Bee Afraid

This is, for want of a better description, a backup article for the class magazine in college. If something extra is needed (very doubtful) this should plug a gap. Most likely it’ll end up elsewhere with a different intro that doesn’t reflect the ‘end of days’ theme of the mag. It’s about bees. Please forgive the pun. I have a sick fascination with puns, I blame my Dad for bringing home the Star or the Sun everyday when I was a child. 

 

Picture the end of the world and you’ll probably envisage a gloriously destructive Armageddon. Nuclear war, plague or an asteroid the size of the moon spring to mind, but extinction doesn’t necessarily work that way. The dinosaurs appeared and disappeared in the most dramatic and definitive of circumstances, mass extinction. Other animals slowly vanished as their habitats shrunk.

Most recent extinctions can be attributed to human encroachment upon animal populations. The same can be said for currently endangered animals such as the giant panda, or the altogether less glamorous bee.

A 2010 UN report found that “Human activities have impacted the landscape through fragmentation, degradation and destruction of natural habitats. [These] are considered as key adverse changes for pollinator populations”

The pollinator in question is the humble bee. For those not concerned with conservationism, the decline of bee populations is likely of little concern. Animals have died out before without any majorly adverse effect on people.

 

The bee is very different. It might be callous to suggest that the baiji river dolphin or the quagga aren’t important, but their extinction pales in comparison to the effect bee extinction could have on human life. In recent years a phenomenon known as ‘colony collapse disorder’ (CCD) has seen a pre-existing decline in bee colonies rapidly accelerate.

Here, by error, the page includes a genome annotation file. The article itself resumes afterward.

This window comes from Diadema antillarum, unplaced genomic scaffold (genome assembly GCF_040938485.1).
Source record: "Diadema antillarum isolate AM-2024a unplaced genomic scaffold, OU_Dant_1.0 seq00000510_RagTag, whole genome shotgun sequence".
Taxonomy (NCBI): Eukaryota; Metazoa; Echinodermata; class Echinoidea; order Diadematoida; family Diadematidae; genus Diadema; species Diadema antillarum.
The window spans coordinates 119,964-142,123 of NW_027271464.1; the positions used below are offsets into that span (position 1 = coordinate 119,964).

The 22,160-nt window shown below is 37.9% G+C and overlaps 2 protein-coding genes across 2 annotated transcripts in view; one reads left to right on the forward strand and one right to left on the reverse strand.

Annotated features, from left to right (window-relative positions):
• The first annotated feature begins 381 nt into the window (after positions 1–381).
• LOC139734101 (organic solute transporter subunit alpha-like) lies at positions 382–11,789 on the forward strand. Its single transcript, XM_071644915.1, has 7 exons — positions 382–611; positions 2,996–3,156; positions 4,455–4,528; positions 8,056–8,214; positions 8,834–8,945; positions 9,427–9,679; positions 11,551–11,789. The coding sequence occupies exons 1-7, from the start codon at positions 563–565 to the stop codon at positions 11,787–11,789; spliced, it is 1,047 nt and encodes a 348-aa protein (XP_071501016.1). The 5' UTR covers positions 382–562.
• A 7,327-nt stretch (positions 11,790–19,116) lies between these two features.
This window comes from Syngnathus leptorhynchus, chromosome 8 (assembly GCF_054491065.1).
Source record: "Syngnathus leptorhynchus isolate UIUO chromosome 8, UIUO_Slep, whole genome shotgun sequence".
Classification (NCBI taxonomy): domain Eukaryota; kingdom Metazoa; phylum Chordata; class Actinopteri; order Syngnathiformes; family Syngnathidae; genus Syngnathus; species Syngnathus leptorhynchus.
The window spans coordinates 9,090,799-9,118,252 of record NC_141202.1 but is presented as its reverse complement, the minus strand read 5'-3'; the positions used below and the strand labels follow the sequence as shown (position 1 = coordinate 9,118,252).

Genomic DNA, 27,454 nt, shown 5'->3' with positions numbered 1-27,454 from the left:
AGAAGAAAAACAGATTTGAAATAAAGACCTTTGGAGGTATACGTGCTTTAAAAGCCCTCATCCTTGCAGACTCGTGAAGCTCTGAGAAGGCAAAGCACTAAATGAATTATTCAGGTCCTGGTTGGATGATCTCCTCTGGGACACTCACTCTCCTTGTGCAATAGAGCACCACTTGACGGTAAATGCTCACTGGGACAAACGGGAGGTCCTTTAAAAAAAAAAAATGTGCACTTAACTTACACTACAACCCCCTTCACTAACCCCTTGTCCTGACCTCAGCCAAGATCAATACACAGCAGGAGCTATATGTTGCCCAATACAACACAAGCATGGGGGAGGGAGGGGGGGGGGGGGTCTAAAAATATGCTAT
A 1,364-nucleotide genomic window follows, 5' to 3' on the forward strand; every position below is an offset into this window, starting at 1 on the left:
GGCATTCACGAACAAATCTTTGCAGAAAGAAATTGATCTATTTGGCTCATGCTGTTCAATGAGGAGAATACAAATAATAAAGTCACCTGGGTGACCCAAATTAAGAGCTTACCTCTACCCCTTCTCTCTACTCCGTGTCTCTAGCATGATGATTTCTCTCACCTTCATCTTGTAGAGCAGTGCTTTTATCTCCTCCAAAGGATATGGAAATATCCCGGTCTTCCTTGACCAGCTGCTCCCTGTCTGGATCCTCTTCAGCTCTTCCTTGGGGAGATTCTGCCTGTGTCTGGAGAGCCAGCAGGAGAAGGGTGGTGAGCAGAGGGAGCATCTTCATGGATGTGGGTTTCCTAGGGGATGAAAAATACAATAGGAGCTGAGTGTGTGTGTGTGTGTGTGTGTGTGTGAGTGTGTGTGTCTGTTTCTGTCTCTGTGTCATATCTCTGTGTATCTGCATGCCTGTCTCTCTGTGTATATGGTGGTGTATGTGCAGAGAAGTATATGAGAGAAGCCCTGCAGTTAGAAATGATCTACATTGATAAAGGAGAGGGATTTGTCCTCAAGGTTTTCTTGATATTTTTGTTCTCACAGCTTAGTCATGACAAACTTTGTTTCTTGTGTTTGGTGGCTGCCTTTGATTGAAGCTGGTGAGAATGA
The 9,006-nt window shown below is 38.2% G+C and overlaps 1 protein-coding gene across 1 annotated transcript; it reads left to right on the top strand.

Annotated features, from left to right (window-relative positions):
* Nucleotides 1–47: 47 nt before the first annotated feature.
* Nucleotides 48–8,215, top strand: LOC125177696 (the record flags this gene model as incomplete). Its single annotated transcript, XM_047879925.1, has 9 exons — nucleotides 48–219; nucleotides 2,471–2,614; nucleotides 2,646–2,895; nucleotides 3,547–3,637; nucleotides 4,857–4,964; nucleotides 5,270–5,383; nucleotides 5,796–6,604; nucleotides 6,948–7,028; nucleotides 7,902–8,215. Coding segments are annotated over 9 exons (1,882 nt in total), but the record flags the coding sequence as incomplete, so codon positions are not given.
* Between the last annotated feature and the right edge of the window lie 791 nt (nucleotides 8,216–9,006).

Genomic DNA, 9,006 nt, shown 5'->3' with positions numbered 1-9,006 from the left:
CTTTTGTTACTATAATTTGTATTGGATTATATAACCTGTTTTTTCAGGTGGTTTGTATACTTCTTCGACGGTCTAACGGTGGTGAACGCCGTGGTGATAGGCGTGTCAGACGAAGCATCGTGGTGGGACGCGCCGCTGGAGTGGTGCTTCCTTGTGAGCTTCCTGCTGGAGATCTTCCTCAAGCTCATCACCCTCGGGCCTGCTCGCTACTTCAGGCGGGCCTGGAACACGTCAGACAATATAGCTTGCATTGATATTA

Bee numbers are in decline across the planet. What was first discovered in US is occurring in Europe and Asia, and has begun to appear elsewhere in the world. One of the problems facing both scientists and governments is that the cause of the decline is unclear.

The 2009 documentary ‘Vanishing of the Bees’ placed the blame on pesticides, criticising governments for being more concerned with chemical producing companies than beekeepers. The reality is somewhat more complex. On top of pesticides factors such as parasites, pollution, diet, disease, habitat degradation and climate change have been linked to CCD.

Even measures taken to halt the decline have made matters worse. Large-scale hives have been built to breed bees but they encourage disease. The movement of bees from farm to farm in an attempt to improve pollination has only helped spread infection further.

Use of chemical pesticides has made bees more susceptible to disease and parasites. Chemicals have also contaminated the plants and then spread to bees through pollination. The weakened immune system of bees, thanks to a number of environmental factors is now thought to have allowed diseases and parasites to spread more easily.